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Digital document provenance:
Original compiled and researched document by the Emil Carlsen Archives, 266 West 21st Street, Suite 4E, New York, NY 10011.

Document license:
Creative Commons Corporation  shareAlike (sa) license.  Some of the information contained within this document may hold further publication restrictions depending on final use.  It is the responsibility of the researcher to determine.

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The author of this artwork died more than 70 years ago. According to U.S. Copyright Law, copyright expires 70 years after the author’s death. In other countries, legislation may differ.

Record birth date:
November 25, 2017

Last updated: November 25, 2017 at 15:06 pm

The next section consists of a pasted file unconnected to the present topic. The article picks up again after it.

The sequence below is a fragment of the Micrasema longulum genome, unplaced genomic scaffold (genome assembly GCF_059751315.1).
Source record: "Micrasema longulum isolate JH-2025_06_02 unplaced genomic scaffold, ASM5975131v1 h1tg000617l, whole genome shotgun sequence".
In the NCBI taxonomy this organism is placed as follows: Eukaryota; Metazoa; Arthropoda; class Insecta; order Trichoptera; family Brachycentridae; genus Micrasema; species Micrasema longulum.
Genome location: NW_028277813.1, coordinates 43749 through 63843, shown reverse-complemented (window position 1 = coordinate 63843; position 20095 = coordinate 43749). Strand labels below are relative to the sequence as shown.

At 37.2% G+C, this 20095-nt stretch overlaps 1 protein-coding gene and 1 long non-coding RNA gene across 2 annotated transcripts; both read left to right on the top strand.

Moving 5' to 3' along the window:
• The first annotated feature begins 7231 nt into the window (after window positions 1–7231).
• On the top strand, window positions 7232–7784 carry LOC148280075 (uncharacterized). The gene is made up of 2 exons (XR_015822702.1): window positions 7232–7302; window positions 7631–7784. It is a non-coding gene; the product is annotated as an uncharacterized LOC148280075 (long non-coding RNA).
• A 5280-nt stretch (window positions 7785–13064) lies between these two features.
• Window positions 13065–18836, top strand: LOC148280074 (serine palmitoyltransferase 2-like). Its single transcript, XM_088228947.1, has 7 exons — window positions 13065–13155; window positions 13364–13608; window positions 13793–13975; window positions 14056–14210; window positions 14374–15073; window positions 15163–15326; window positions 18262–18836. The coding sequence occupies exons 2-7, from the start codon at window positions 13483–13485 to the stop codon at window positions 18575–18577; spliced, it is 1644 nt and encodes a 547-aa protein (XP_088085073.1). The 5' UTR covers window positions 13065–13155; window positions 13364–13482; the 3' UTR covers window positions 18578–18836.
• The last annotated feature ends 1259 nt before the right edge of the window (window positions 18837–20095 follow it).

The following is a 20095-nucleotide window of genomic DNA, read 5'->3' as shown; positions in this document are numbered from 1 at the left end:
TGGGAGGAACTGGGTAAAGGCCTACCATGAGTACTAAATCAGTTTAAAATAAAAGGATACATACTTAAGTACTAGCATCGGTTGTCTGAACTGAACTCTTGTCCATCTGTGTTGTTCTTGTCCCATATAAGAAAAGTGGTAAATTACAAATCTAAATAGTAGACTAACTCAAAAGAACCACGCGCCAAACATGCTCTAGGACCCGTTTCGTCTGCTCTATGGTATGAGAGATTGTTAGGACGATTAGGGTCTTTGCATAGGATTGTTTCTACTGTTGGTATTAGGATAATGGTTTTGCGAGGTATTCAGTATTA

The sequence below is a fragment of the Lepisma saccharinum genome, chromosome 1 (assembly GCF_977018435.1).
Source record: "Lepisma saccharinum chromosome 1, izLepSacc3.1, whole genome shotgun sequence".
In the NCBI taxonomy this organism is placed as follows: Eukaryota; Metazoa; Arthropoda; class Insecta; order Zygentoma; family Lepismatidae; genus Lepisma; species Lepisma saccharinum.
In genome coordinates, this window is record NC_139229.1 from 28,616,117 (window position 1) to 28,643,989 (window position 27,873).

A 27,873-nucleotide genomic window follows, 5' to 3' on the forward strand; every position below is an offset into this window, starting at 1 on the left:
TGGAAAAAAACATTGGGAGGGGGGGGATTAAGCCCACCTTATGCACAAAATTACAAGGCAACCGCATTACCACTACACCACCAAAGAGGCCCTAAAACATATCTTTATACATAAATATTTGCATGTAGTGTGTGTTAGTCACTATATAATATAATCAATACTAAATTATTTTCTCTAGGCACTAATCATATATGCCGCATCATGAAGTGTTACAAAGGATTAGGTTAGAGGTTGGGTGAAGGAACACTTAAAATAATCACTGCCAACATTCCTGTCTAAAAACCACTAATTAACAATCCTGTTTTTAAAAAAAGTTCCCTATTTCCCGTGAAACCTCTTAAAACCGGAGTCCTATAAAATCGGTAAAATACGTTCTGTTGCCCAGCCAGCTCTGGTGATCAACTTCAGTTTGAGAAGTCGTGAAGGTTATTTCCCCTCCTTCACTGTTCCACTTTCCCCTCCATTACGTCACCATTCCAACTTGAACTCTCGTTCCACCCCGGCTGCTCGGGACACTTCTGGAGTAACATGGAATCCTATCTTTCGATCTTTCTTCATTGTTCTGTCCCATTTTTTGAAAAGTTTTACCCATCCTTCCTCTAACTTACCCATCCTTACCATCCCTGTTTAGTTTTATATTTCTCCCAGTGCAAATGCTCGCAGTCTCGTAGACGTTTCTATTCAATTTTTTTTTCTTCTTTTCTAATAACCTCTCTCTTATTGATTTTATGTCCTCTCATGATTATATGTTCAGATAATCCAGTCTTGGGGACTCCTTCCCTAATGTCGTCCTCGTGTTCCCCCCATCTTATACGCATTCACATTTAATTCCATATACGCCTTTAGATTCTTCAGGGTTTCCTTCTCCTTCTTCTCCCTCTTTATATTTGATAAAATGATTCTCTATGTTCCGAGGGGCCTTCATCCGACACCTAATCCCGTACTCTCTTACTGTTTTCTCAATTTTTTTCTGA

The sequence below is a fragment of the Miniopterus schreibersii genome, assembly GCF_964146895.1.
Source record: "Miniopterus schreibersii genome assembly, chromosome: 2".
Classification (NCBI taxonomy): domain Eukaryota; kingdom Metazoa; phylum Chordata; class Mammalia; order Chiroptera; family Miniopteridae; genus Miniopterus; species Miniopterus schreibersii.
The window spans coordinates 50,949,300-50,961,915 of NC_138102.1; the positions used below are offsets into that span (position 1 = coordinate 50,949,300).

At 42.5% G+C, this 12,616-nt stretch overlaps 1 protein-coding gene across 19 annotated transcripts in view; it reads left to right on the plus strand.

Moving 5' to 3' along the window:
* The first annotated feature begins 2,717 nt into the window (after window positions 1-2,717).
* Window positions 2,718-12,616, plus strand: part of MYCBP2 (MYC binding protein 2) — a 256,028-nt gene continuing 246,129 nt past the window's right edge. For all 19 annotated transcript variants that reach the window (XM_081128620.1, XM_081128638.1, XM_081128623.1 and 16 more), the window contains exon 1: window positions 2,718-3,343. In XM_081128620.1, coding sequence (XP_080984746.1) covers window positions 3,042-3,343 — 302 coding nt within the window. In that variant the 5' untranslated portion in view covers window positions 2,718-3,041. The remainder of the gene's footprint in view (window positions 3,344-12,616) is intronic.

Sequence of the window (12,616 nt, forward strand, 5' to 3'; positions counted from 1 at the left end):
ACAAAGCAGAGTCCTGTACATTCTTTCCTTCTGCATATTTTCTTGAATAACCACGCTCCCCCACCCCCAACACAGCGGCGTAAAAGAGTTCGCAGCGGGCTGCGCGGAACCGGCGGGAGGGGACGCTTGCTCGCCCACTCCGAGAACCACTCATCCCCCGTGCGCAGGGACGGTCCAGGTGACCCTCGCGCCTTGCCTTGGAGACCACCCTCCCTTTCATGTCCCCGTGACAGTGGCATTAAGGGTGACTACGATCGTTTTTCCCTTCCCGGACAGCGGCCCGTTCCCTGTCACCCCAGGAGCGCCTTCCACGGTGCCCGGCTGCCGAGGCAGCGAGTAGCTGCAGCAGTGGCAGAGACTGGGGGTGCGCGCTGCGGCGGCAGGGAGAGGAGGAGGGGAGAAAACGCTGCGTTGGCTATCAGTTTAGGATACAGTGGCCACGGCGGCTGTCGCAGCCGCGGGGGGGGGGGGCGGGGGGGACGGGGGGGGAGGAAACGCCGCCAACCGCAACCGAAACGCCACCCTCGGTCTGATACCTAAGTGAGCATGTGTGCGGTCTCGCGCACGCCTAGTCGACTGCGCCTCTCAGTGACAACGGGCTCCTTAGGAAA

©2013-2017 Emil Carlsen Archives

Digital-born Publication Title: Emil Carlsen Archives
Publication Subtitle: World's Largest Visual Reference Dedicated to the Preservation of the Work of Danish-American Impressionist/Realist Painter, Emil Carlsen [1848-1932]
Library of Congress Subject Authority Heading: Carlsen, Emil, 1853-1932
Emil Carlsen LC control no.: n 85141186
Publication Type: Online Integrating Resource
Language: English
Creator/Author: Emil Carlsen Archives
Published by: Emil Carlsen Archives, 266 West 21st Street, New York, NY 10011
Edition: First
Frequency of Updates: Daily
Publish Date: 2013 –
End Date: none, continuing
Hosting: Single server (no mirrors)

MARC Organization Code: 41959
MARC Org Code: NyNyECA
MARC Org Code: normalized: nynyeca
Publisher ISSN : forthcoming